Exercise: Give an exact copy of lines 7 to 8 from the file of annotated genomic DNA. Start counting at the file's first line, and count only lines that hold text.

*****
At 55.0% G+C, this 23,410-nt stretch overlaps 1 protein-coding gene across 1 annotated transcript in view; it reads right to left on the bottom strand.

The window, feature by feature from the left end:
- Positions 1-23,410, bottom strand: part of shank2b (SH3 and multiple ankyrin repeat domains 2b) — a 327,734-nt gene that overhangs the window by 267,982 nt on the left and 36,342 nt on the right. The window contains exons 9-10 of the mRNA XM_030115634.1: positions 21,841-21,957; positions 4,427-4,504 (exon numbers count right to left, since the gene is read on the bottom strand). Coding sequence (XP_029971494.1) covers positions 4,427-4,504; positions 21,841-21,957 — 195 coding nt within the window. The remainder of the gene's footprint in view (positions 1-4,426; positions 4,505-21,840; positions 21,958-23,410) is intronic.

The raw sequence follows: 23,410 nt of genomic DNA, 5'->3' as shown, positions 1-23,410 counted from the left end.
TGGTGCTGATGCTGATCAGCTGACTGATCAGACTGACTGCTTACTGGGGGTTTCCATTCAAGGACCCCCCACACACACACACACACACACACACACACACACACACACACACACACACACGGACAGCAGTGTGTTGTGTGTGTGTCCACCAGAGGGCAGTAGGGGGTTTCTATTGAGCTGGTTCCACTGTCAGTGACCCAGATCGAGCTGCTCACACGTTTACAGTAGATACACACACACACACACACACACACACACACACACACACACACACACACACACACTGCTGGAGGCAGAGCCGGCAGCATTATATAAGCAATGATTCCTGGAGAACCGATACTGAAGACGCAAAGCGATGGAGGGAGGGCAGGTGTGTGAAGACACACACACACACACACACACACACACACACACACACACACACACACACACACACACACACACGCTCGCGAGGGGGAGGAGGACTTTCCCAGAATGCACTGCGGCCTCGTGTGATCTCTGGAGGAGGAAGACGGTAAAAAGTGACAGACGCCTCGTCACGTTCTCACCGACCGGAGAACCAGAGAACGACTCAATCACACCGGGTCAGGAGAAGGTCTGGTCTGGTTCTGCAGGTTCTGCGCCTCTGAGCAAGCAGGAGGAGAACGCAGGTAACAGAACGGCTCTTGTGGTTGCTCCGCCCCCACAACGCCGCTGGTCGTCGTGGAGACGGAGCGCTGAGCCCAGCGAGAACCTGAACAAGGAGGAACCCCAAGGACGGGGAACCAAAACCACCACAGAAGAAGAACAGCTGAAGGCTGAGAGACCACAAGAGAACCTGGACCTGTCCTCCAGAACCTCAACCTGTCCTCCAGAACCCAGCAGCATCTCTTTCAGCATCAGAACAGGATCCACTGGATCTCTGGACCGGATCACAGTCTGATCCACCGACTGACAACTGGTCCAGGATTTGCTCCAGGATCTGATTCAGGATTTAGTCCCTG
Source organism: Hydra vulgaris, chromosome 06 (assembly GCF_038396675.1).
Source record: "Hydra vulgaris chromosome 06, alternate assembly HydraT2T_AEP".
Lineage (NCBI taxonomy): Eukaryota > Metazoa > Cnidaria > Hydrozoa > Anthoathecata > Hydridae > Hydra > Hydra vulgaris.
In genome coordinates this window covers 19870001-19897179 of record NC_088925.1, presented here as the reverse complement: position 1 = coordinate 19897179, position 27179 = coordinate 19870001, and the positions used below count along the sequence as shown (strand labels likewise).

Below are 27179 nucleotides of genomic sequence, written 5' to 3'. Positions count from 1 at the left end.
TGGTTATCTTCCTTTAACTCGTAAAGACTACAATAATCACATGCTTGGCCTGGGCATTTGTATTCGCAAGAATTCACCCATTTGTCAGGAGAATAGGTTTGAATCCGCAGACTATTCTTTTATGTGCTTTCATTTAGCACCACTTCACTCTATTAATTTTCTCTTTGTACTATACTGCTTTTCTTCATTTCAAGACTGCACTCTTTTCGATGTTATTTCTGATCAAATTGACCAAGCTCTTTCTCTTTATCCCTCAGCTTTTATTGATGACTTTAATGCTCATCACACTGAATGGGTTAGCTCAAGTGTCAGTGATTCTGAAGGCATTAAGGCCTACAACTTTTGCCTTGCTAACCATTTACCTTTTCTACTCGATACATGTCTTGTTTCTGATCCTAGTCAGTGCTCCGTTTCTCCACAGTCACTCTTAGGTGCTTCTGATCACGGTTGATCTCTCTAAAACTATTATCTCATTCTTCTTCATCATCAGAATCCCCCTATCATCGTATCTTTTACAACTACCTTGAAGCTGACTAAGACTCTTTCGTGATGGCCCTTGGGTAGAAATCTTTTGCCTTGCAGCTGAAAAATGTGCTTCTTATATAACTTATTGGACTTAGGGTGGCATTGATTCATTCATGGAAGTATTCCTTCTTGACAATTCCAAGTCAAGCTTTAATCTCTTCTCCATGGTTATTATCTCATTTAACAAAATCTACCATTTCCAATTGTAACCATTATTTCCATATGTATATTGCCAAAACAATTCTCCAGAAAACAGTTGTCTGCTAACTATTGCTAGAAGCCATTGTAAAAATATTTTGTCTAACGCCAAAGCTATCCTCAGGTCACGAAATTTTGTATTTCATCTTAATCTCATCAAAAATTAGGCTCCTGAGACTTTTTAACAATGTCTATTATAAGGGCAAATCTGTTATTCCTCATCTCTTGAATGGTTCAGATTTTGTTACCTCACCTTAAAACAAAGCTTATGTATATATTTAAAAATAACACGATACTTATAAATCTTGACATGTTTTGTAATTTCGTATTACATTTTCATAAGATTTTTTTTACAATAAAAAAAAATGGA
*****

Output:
Source record: "Hydra vulgaris chromosome 06, alternate assembly HydraT2T_AEP".
Lineage (NCBI taxonomy): Eukaryota > Metazoa > Cnidaria > Hydrozoa > Anthoathecata > Hydridae > Hydra > Hydra vulgaris.